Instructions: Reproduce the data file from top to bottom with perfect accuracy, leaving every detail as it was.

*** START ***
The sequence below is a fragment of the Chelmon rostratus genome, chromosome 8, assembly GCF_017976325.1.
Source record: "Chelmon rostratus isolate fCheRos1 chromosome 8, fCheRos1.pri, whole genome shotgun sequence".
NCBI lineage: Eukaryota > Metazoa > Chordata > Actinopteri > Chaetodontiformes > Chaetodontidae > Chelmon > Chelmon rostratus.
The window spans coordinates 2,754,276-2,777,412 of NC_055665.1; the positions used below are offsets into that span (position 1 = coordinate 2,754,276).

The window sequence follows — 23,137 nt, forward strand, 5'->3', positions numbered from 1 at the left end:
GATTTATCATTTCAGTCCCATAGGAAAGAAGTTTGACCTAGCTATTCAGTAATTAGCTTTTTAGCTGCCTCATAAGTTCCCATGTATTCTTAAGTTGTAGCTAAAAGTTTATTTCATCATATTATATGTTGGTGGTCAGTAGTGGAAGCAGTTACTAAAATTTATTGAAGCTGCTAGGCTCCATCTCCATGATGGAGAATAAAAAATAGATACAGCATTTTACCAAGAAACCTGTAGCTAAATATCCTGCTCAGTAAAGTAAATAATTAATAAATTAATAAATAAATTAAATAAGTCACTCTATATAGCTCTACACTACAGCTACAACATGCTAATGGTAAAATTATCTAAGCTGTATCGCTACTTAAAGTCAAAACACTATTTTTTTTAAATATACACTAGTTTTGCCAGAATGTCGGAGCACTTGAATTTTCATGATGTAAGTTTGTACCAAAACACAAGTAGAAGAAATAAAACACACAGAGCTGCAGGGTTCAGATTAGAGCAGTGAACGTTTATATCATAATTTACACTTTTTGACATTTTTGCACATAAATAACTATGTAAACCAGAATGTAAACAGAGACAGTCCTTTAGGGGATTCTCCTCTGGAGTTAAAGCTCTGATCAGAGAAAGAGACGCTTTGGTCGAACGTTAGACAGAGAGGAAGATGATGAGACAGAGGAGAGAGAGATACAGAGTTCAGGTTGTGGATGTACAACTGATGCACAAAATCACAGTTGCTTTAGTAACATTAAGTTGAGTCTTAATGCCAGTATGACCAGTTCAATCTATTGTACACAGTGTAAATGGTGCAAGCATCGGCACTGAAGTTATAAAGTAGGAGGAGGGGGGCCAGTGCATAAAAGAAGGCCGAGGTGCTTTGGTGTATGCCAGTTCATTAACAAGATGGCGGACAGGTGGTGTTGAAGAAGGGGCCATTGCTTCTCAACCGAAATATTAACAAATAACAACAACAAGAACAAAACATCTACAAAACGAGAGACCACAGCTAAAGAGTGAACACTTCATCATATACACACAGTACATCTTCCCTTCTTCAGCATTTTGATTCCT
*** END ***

The sequence below is a fragment of the Chelmon rostratus genome, chromosome 8, assembly GCF_017976325.1.
Source record: "Chelmon rostratus isolate fCheRos1 chromosome 8, fCheRos1.pri, whole genome shotgun sequence".
NCBI lineage: Eukaryota > Metazoa > Chordata > Actinopteri > Chaetodontiformes > Chaetodontidae > Chelmon > Chelmon rostratus.
The window spans coordinates 2,754,276-2,777,412 of NC_055665.1; the positions used below are offsets into that span (position 1 = coordinate 2,754,276).

The window sequence follows — 23,137 nt, forward strand, 5'->3', positions numbered from 1 at the left end:
GATTTATCATTTCAGTCCCATAGGAAAGAAGTTTGACCTAGCTATTCAGTAATTAGCTTTTTAGCTGCCTCATAAGTTCCCATGTATTCTTAAGTTGTAGCTAAAAGTTTATTTCATCATATTATATGTTGGTGGTCAGTAGTGGAAGCAGTTACTAAAATTTATTGAAGCTGCTAGGCTCCATCTCCATGATGGAGAATAAAAAATAGATACAGCATTTTACCAAGAAACCTGTAGCTAAATATCCTGCTCAGTAAAGTAAATAATTAATAAATTAATAAATAAATTAAATAAGTCACTCTATATAGCTCTACACTACAGCTACAACATGCTAATGGTAAAATTATCTAAGCTGTATCGCTACTTAAAGTCAAAACACTATTTTTTTTAAATATACACTAGTTTTGCCAGAATGTCGGAGCACTTGAATTTTCATGATGTAAGTTTGTACCAAAACACAAGTAGAAGAAATAAAACACACAGAGCTGCAGGGTTCAGATTAGAGCAGTGAACGTTTATATCATAATTTACACTTTTTGACATTTTTGCACATAAATAACTATGTAAACCAGAATGTAAACAGAGACAGTCCTTTAGGGGATTCTCCTCTGGAGTTAAAGCTCTGATCAGAGAAAGAGACGCTTTGGTCGAACGTTAGACAGAGAGGAAGATGATGAGACAGAGGAGAGAGAGATACAGAGTTCAGGTTGTGGATGTACAACTGATGCACAAAATCACAGTTGCTTTAGTAACATTAAGTTGAGTCTTAATGCCAGTATGACCAGTTCAATCTATTGTACACAGTGTAAATGGTGCAAGCATCGGCACTGAAGTTATAAAGTAGGAGGAGGGGGGCCAGTGCATAAAAGAAGGCCGAGGTGCTTTGGTGTATGCCAGTTCATTAACAAGATGGCGGACAGGTGGTGTTGAAGAAGGGGCCATTGCTTCTCAACCGAAATATTAACAAATAACAACAACAAGAACAAAACATCTACAAAACGAGAGACCACAGCTAAAGAGTGAACACTTCATCATATACACACAGTACATCTTCCCTTCTTCAGCATTTTGATTCCT